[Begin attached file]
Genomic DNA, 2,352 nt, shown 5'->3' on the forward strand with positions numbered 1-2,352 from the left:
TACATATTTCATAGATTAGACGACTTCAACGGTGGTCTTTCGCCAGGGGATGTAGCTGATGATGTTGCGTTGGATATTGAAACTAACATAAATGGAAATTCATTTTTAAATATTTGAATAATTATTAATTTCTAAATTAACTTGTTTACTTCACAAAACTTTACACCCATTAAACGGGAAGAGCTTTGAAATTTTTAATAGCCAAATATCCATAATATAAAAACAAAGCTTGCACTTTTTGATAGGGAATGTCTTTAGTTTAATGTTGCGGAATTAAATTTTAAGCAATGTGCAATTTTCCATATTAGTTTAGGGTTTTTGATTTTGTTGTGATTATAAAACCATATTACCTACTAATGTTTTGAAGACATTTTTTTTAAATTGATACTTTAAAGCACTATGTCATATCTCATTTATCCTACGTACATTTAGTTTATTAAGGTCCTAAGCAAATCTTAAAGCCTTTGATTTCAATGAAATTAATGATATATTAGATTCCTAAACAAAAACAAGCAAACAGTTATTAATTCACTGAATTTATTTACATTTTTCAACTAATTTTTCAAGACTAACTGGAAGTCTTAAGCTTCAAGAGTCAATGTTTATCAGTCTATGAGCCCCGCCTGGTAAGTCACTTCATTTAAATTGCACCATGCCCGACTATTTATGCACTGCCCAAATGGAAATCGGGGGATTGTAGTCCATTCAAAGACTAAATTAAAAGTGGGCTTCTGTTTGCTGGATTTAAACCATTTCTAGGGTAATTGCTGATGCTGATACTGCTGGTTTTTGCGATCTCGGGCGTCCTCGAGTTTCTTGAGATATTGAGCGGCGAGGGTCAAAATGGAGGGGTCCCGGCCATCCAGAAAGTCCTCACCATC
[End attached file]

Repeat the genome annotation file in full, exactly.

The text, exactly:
Genomic DNA, 2,352 nt, shown 5'->3' on the forward strand with positions numbered 1-2,352 from the left:
TACATATTTCATAGATTAGACGACTTCAACGGTGGTCTTTCGCCAGGGGATGTAGCTGATGATGTTGCGTTGGATATTGAAACTAACATAAATGGAAATTCATTTTTAAATATTTGAATAATTATTAATTTCTAAATTAACTTGTTTACTTCACAAAACTTTACACCCATTAAACGGGAAGAGCTTTGAAATTTTTAATAGCCAAATATCCATAATATAAAAACAAAGCTTGCACTTTTTGATAGGGAATGTCTTTAGTTTAATGTTGCGGAATTAAATTTTAAGCAATGTGCAATTTTCCATATTAGTTTAGGGTTTTTGATTTTGTTGTGATTATAAAACCATATTACCTACTAATGTTTTGAAGACATTTTTTTTAAATTGATACTTTAAAGCACTATGTCATATCTCATTTATCCTACGTACATTTAGTTTATTAAGGTCCTAAGCAAATCTTAAAGCCTTTGATTTCAATGAAATTAATGATATATTAGATTCCTAAACAAAAACAAGCAAACAGTTATTAATTCACTGAATTTATTTACATTTTTCAACTAATTTTTCAAGACTAACTGGAAGTCTTAAGCTTCAAGAGTCAATGTTTATCAGTCTATGAGCCCCGCCTGGTAAGTCACTTCATTTAAATTGCACCATGCCCGACTATTTATGCACTGCCCAAATGGAAATCGGGGGATTGTAGTCCATTCAAAGACTAAATTAAAAGTGGGCTTCTGTTTGCTGGATTTAAACCATTTCTAGGGTAATTGCTGATGCTGATACTGCTGGTTTTTGCGATCTCGGGCGTCCTCGAGTTTCTTGAGATATTGAGCGGCGAGGGTCAAAATGGAGGGGTCCCGGCCATCCAGAAAGTCCTCACCATC